“Faith. is not to have a perfect knowledge of things; therefore if ye have faith ye hope for things which are not seen, which are true.” Alma 32:21

~by Jen H.

I remember being a little girl, sprawled out on our trampoline, on a warm breezy summer day. Hands folded behind my messy blond tangled hair, long and lanky legs crossed clumsily, watching the clouds revolve like waves in the blue sky, wondering about the mysteries of our existence. It seemed unfathomable. Still does.  The world, space and the vast universe, how’d it all start? What was the very VERY beginning? I remember talking to my older brother about what our very first question we’d ask our Heavenly Father would be when we reunite again. Too complex a thought then, and seemingly too complex even for me now but certainly intriguing and exciting to ponder. As I have grown and matured both emotionally and spiritually, I have come to appreciate that not all things will be made known unto men (or women) in this life and that is OK.

I was born and raised in the Mormon church (The Church of Jesus Christ of Latter Day Saints) but it wasn’t until I neared adulthood that I came to an sincere understanding of what my strengths and limitations were in regards to my faith. What “I” believed and why, needed some filtering and refining as I entered into the sojourn passage of early  adulthood and independent thinking.  One of my favorite quotes is from CS Lewis (written in A Grief Observed)

“It is easy to say you believe a rope to be strong and sound as long as you are merely using it to cord a box. But suppose you had to hang by the rope over a precipice. Wouldn’t you then first discover how much you really trusted it?…. Only a real risk tests the reality of a belief.”

This quote has meant a great deal to me throughout my life. Beginning in my early childhood our family endured many hardships; divorce and death of a parent to name a few. As a result, those trials required me voluntarily to hang over the “precipices” of life so to speak and believe in, to be strengthened by something that I knew was there, but could not prove. The unrestrained love and sustaining support of my Heavenly Father, I knew was there but it was those times of trials and risks, that his presence was irrefutable.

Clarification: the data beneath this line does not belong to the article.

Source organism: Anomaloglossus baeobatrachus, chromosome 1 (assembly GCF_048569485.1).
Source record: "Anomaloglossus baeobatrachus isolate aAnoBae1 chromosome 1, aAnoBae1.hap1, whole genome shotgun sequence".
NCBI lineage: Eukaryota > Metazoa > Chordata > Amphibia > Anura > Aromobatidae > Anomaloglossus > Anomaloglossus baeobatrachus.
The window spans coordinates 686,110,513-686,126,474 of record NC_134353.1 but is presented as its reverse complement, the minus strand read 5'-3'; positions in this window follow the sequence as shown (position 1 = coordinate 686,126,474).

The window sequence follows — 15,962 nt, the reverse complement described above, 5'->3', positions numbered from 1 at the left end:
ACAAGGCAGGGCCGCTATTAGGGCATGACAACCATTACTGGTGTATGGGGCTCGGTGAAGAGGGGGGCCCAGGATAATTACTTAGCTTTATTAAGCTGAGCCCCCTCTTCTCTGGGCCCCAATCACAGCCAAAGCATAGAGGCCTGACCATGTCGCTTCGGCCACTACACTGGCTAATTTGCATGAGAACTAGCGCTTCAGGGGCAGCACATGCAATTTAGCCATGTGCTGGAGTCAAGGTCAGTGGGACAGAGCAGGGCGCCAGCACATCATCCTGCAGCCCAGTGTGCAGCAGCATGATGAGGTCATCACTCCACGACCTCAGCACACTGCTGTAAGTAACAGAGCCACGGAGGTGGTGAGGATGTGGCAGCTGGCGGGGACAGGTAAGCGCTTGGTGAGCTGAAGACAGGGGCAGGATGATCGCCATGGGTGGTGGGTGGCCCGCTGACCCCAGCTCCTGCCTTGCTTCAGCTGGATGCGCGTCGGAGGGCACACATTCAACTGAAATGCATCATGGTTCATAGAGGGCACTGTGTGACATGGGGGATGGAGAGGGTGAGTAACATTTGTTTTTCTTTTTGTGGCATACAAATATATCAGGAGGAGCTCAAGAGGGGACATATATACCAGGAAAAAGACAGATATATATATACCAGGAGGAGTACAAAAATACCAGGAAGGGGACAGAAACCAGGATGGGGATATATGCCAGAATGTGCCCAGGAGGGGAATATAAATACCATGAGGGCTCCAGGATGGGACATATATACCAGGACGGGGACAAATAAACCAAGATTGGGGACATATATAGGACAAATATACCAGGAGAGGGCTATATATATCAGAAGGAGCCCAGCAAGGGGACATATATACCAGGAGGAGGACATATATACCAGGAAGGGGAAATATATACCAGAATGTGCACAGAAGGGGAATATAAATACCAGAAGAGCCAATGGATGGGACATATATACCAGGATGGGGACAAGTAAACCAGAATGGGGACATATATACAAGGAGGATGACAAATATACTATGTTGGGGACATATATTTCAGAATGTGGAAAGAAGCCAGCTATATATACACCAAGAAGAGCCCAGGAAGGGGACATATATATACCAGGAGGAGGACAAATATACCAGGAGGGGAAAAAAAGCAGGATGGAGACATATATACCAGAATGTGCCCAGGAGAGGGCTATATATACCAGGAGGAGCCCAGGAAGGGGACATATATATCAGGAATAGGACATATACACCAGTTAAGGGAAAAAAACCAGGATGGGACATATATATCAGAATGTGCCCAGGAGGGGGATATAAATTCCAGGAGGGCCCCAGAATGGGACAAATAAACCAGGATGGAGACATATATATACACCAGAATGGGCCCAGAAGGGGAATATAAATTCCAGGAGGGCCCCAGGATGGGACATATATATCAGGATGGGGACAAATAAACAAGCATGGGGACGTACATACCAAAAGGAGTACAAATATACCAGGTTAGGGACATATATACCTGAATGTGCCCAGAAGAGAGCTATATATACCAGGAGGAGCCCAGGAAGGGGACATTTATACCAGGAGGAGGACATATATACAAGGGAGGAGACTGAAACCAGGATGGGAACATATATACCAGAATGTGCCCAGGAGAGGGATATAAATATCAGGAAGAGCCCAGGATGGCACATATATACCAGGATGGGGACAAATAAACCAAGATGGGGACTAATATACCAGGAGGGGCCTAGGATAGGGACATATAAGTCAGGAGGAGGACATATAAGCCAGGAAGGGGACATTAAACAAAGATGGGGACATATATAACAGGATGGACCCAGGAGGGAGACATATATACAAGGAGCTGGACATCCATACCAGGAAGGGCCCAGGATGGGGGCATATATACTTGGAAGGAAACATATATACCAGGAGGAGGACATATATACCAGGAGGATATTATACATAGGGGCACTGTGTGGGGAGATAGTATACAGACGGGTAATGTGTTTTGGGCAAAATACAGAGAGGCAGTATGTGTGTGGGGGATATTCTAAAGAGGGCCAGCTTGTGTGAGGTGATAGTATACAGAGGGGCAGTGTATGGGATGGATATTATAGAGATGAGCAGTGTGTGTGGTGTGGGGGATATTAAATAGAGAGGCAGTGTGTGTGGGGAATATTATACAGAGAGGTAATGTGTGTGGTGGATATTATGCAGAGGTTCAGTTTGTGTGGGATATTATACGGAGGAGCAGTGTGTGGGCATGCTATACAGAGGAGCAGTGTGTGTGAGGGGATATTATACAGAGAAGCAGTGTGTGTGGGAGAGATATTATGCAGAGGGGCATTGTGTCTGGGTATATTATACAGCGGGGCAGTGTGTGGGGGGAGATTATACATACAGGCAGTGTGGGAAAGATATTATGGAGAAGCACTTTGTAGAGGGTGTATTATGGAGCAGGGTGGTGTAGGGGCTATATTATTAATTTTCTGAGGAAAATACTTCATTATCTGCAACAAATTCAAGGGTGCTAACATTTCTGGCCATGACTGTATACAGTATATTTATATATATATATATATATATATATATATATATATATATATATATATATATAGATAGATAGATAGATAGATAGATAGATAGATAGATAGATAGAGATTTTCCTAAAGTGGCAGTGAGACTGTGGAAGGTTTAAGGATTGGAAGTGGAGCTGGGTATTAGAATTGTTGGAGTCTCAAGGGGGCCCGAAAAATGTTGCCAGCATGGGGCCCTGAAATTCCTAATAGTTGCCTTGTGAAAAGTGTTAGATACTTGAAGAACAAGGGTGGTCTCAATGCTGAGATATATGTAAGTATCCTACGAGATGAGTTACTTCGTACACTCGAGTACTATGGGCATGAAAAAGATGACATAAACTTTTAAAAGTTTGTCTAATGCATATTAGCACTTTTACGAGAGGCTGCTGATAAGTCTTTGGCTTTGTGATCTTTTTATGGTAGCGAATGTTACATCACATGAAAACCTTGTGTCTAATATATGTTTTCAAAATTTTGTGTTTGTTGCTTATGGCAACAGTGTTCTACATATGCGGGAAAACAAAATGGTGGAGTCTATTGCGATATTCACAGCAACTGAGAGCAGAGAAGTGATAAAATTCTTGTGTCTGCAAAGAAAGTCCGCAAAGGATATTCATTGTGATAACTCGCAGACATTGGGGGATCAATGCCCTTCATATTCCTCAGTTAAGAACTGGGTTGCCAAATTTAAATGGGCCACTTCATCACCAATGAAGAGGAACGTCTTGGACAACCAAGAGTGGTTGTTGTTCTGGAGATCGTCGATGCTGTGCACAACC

Later in life, trials did not cease to blow my direction. I began early adulthood life by marrying the wrong man and though only married for a short time, endured with great difficulty some very painful things. Again, I was being swung out over the harrowing abyss of life’s challenges, in part as a consequence of some decisions I had made, but in a larger part, as a result of someone else’s. I clung (metaphorically speaking) to those ropes of faith, prayed it would be strong enough to hold me. I strived for exact obedience in my actions and I took a deep breath, knowing that was (really) the only right choice I had. The alternative would have been to panic in fear and despair and potentially loose everything important to me by letting go. Thankfully I had enough FAITH in things I did not have full knowledge of or completely understand to hold on. I believed that eventually, if I hung onto the things I knew to be true, even without a full understanding, I’d eventually be on solid ground again. And I was.

Sure enough, those particular trails weakened, years passed by, I happily remarried and we now have 6 beautiful children.  But as could be predicted, new trials, of all different shapes and sizes seem to present themselves and yet despite all that, I have increasing confidence and respect for my rope of faith and the capacity I have, increasingly so, to endure hard things. Consequently, I take much greater care for its condition then previously because I know, though experience, it will save me when all else seems to have failed. Caring for my rope of faith means doing the things I know will make me happy. Having the foresight to recognize not only what will make me happy today but what will also bring happiness tomorrow. Living a life that will invite feelings of confidence in my personal gifts and abilities and more importantly in the feelings of abiding love I feel from my Savior.  THAT is strength. Being obedient to God laws and commandments, being the best person I know to be, to serve others and to strive daily in the pursuit of excellence, all of those faithful endeavors strengthen and nourish me to endure life’s difficult days, which will surely come. (See Alma 32)

So I no longer seek all the answers to my adolescent wonderings. I realized that I do not know or have the ability to understand much of God’s plan. I know that God does have a plan, from the beginning of time. I know that Jesus lives. Not because I have seen him but because he gave me a rope to hang on and proved to me through His strength (not my own) that he IS there. Just like I know the sun is hot. Why? Because I’ve been to the sun? No, because I just do. I can feel it. I do not require a full understanding as to why or how the suns heat can penetrate so many thousands of miles. I have faith that it does exist and for reasons I do not know.

I am very grateful for faith. The simplicity of my faith has saved me from hard things more than any other resource. I am grateful for my agency because it is through that, that I have chosen these good things. In the scriptures the question is presented, “what manner should we begin to exercise our faith”, later is reads “begin to believe” (see Alma 33). I love that. No matter where I am in life. Everyday, I can awake and begin to believe, again.

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